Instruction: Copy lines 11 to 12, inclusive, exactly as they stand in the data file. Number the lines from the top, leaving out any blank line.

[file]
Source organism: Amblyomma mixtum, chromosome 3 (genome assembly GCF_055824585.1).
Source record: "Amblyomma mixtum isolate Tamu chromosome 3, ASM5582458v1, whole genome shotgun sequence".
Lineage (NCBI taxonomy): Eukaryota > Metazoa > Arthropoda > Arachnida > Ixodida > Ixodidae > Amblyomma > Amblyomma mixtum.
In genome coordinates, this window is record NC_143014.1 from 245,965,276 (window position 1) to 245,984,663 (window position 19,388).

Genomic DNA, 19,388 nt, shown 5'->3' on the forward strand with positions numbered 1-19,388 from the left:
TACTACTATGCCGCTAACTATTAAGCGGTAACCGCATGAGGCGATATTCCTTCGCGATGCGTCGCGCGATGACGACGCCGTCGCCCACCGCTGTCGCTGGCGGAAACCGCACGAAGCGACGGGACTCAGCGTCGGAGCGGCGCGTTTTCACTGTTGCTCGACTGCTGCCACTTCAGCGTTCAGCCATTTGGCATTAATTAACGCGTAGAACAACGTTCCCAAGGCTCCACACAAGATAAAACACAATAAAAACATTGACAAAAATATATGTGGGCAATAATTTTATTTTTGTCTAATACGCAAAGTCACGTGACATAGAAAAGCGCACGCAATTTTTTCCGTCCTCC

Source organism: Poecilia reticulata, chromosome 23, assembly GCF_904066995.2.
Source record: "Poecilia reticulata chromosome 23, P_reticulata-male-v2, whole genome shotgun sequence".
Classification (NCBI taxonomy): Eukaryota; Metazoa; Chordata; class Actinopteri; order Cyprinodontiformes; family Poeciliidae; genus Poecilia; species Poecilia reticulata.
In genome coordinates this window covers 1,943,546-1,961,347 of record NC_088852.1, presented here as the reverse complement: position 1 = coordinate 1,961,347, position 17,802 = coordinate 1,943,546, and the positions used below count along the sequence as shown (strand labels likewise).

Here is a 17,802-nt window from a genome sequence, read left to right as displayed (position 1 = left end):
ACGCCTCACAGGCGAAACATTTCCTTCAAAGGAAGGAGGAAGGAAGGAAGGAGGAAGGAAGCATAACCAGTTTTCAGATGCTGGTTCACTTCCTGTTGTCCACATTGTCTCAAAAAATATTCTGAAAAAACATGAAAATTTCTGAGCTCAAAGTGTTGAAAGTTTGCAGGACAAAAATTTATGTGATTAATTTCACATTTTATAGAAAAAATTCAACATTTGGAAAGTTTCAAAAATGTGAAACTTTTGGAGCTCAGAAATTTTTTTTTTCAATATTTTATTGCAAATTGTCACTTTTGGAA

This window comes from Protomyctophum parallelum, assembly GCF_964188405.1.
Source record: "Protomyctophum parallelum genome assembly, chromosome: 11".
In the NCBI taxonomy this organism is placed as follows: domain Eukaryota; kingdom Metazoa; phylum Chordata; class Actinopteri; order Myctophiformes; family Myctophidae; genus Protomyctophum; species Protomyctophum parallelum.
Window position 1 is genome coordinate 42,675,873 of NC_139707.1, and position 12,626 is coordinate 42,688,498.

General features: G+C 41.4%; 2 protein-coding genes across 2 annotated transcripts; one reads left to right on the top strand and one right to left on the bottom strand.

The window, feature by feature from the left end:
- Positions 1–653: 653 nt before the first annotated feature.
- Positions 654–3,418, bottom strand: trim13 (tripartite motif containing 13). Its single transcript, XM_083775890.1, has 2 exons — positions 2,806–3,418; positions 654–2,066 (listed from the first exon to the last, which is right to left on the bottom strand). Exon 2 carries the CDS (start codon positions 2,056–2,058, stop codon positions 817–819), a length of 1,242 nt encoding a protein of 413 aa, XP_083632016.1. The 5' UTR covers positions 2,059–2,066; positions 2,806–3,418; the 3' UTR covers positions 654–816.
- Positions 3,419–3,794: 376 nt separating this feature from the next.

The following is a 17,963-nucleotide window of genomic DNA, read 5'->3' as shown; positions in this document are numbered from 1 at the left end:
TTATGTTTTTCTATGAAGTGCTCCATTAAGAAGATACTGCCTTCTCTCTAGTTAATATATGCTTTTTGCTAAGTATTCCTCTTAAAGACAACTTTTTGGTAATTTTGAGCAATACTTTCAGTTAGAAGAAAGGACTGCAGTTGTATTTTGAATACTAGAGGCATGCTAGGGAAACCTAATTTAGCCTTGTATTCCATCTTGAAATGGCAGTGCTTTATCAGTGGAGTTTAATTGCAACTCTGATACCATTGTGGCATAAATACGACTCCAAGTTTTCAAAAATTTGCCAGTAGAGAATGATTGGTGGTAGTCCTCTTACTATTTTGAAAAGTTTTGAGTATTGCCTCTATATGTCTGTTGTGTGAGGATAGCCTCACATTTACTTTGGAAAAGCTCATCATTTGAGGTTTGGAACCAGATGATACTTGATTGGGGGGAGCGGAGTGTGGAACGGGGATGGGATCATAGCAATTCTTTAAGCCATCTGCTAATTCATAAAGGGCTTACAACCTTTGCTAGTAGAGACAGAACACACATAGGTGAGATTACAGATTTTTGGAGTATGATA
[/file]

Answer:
Here is a 17,802-nt window from a genome sequence, read left to right as displayed (position 1 = left end):
ACGCCTCACAGGCGAAACATTTCCTTCAAAGGAAGGAGGAAGGAAGGAAGGAGGAAGGAAGCATAACCAGTTTTCAGATGCTGGTTCACTTCCTGTTGTCCACATTGTCTCAAAAAATATTCTGAAAAAACATGAAAATTTCTGAGCTCAAAGTGTTGAAAGTTTGCAGGACAAAAATTTATGTGATTAATTTCACATTTTATAGAAAAAATTCAACATTTGGAAAGTTTCAAAAATGTGAAACTTTTGGAGCTCAGAAATTTTTTTTTTCAATATTTTATTGCAAATTGTCACTTTTGGAA